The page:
For the first time, a majority of Americans claim that same-sex marriages should be recognized by law. But despite these gains, the issue remains more divisive than ever before.
A new Gallup poll released on Friday reveals that 53% of Americans believe that gay marriage should be legalized, and that couples who enter into these unions should be provided with the same rights as traditional marriages — a 9% increase from 2010, when only 44% of respondents said that gay marriage should be legal.
The poll, which has tracked attitudes on the subject since 1996 when only 27% of Americans believed that homosexual individuals should be allowed to marry, not only reflects recent gains in gay rights, but also a more accepting viewpoint that’s evolved in American society over the past year.
At the federal level, the Obama administration has made strides for gay rights by announcing that it will no longer defend the long-debated Defense of Marriage Act, which bans federal recognition of same-sex marriage, and repealing the highly controversial “Don’t Ask, Don’t Tell” policy in the military. Locally, states continue to wrestle with the issue of gay marriage, with five states — Connecticut, Iowa, Massachusetts, New Hampshire and Vermont, plus Washington D.C. — currently recognizing same-sex unions, and many more battling for it on a daily basis. In pop culture, as shows like Glee and Modern Family with openly gay characters gain popularity, homosexual relationships have moved from behind the veil of secrecy to become embedded in American society.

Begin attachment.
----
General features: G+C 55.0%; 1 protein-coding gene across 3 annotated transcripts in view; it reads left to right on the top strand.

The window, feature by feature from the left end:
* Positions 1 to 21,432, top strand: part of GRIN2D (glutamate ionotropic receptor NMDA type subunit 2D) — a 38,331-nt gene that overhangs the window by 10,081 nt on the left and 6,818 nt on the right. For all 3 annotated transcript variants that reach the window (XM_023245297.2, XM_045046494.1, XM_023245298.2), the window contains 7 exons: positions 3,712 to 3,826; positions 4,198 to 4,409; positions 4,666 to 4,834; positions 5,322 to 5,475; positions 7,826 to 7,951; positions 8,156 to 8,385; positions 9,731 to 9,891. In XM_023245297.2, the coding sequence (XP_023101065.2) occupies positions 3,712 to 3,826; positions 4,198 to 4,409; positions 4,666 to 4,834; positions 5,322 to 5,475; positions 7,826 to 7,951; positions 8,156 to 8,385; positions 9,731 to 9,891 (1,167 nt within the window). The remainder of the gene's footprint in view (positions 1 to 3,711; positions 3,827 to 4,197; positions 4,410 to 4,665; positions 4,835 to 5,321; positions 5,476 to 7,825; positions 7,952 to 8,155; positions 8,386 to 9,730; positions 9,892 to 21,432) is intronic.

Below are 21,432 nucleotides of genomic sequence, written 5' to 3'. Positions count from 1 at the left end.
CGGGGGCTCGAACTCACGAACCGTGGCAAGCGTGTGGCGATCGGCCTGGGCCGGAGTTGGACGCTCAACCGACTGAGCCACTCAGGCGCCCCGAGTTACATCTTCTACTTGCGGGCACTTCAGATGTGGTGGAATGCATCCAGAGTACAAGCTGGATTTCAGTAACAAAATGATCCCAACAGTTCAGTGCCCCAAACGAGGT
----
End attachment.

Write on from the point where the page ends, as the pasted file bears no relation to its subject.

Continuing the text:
But while the Gallup poll signifies an overall shift in the country’s sentiment toward gay rights, two unsurprising groups of Americans appear to be holding tight to their beliefs — older adults and Republicans. In fact, clear majorities of both Democrats and Independents — 69% and 59%, respectively — support gay marriage, while only 28% of Republicans offer their support. That’s a zero percent change for Republicans from the 2010 poll.
Additionally, while 70% of Americans between the ages of 18 and 34 support gay marriage — a 16% increase from 2010 — only 39% of those older than 55 support it.
The results of this poll will undeniably be used to lobby legislators for more expansive gay rights in the coming year, but its partisan statistics show that one thing is for certain: The more things change, the more they stay the same. (via Gallup)